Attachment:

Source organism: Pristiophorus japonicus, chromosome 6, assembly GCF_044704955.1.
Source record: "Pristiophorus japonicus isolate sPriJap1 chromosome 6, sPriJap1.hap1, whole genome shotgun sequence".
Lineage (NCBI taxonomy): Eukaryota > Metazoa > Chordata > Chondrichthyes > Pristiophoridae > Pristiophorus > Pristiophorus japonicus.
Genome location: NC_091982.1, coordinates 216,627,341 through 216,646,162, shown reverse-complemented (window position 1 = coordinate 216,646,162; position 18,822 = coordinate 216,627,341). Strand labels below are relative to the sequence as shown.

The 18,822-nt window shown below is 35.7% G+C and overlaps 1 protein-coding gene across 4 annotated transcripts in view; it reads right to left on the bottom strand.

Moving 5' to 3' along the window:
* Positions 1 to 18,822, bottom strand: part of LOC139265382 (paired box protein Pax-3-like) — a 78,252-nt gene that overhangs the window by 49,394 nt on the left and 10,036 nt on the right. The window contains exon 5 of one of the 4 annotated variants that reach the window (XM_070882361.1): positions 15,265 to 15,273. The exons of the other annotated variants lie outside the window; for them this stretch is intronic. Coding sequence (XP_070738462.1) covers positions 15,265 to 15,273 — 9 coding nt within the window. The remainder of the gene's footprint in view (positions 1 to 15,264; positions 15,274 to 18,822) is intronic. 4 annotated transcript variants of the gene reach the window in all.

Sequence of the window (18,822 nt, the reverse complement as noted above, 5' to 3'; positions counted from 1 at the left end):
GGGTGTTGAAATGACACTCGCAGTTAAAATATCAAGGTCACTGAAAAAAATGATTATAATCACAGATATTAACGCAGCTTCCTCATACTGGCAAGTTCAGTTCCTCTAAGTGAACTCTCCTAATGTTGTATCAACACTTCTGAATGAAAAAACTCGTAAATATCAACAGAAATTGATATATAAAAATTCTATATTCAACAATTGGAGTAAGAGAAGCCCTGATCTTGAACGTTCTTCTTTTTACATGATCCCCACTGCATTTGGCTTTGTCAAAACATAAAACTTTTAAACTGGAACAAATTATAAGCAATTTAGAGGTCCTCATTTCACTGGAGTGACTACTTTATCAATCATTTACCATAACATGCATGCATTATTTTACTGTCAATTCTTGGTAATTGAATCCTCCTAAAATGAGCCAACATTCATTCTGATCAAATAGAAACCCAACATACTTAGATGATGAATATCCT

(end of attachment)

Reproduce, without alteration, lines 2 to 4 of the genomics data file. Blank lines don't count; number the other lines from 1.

Source record: "Pristiophorus japonicus isolate sPriJap1 chromosome 6, sPriJap1.hap1, whole genome shotgun sequence".
Lineage (NCBI taxonomy): Eukaryota > Metazoa > Chordata > Chondrichthyes > Pristiophoridae > Pristiophorus > Pristiophorus japonicus.
Genome location: NC_091982.1, coordinates 216,627,341 through 216,646,162, shown reverse-complemented (window position 1 = coordinate 216,646,162; position 18,822 = coordinate 216,627,341). Strand labels below are relative to the sequence as shown.